# Why Is Cointegration Important In Practice?

In one of my econometrics classes. I'm nearly finished a problem set and assigned readings on an introduction to cointegration. I've essentially finished the assignment, run dickey fuller tests on some data, estimated cointegration relationships, and estimated an error correction model. But I'm often surprised at how textbooks in econometrics tend to drive right away into the details without first explaining the big picture and how various concepts are applied in practice. I was wondering:

Could anyone offer an intuitive explanation on how cointegration is important in practice. For example, if you are building models for policy analysis, or finance, or macroeconomic analysis, could you talk about some practical instances where cointegration comes into play and why it is important in these instances?

Thanks very much everyone for the help!

I think it is a very classical economic teaching problem - showing how something is relevant in the real world.

First, it solved a problem where linear regressions could lead to spurious results: https://en.wikipedia.org/wiki/Cointegration

...Before the 1980s many economists used linear regressions on (de-trended[citation needed]) non-stationary time series data, which Nobel laureate Clive Granger and Paul Newbold showed to be a dangerous approach that could produce spurious correlation, since standard detrending techniques can result in data that are still non-stationary. Granger's 1987 paper with Robert Engle formalized the cointegrating vector approach, and coined the term.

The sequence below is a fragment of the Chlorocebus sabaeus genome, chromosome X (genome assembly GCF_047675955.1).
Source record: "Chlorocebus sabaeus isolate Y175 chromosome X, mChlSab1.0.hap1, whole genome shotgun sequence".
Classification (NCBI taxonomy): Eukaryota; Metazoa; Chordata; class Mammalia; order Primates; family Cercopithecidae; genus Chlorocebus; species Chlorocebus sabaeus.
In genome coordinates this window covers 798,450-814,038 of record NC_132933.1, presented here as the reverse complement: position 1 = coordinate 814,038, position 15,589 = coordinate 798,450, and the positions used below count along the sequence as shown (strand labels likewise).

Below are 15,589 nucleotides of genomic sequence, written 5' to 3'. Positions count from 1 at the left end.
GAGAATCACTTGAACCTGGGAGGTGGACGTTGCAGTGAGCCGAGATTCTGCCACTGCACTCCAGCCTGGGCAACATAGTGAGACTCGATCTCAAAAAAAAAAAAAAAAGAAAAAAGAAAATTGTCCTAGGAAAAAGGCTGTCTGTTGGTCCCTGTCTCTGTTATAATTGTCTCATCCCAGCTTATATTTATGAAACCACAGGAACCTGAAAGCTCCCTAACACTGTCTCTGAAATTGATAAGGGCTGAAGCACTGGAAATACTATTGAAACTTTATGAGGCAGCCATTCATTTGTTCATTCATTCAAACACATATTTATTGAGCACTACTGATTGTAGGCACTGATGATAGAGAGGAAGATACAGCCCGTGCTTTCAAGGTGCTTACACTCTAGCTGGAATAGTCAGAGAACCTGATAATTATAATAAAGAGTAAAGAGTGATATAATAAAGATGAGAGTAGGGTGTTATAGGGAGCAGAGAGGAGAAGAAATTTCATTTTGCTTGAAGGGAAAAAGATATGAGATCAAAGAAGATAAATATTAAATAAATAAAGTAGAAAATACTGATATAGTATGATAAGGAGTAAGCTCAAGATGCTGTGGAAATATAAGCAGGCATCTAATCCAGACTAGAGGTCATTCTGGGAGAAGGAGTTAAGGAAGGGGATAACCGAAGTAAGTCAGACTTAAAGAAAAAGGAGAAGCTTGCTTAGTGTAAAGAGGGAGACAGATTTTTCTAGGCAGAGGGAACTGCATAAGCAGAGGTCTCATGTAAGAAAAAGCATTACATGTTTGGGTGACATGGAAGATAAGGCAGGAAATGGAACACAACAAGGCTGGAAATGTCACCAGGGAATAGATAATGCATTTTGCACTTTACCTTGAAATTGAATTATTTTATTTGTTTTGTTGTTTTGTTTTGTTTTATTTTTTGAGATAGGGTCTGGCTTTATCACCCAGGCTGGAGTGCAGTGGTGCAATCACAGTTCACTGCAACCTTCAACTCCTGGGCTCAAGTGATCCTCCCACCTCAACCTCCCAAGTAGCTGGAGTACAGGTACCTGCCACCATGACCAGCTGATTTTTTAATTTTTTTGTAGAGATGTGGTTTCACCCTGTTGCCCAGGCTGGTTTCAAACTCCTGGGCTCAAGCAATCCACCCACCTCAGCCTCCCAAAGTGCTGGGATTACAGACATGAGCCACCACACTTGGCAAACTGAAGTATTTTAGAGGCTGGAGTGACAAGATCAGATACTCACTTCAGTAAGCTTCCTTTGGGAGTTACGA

For integrated I(1) processes, Granger and Newbold showed that de-trending does not work to eliminate the problem of spurious correlation, and that the superior alternative is to check for co-integration. Two series with I(1) trends can be co-integrated only if there is a genuine relationship between the two. Thus the standard current methodology for time series regressions is to check all-time series involved for integration. If there are I(1) series on both sides of the regression relationship, then it's possible for regressions to give misleading results...

Second, our "Sister site" actually does a nice job explaning the intuition behind, which can explain why it is important in the real world - are two different time series related? And can we test for this?:

I really like this one:

"Think of a man walking his dog. He will go along and his dog will stroll along running back and forth. Man and dog are mathematically "cointegrated".

As an investor you bet that the dog is coming back to his master or that the leash has only a certain length.

A good example from finance is the CAY variable. Lettau-Ludvigson. They claim that consumption and aggregate wealth are cointegrated, and that deviations of these from their long run relationship are good predictors of asset returns. The econometrics are somewhat tricky in the sense that the tests that prove that there is or is not a cointegration relationship are not very powerful.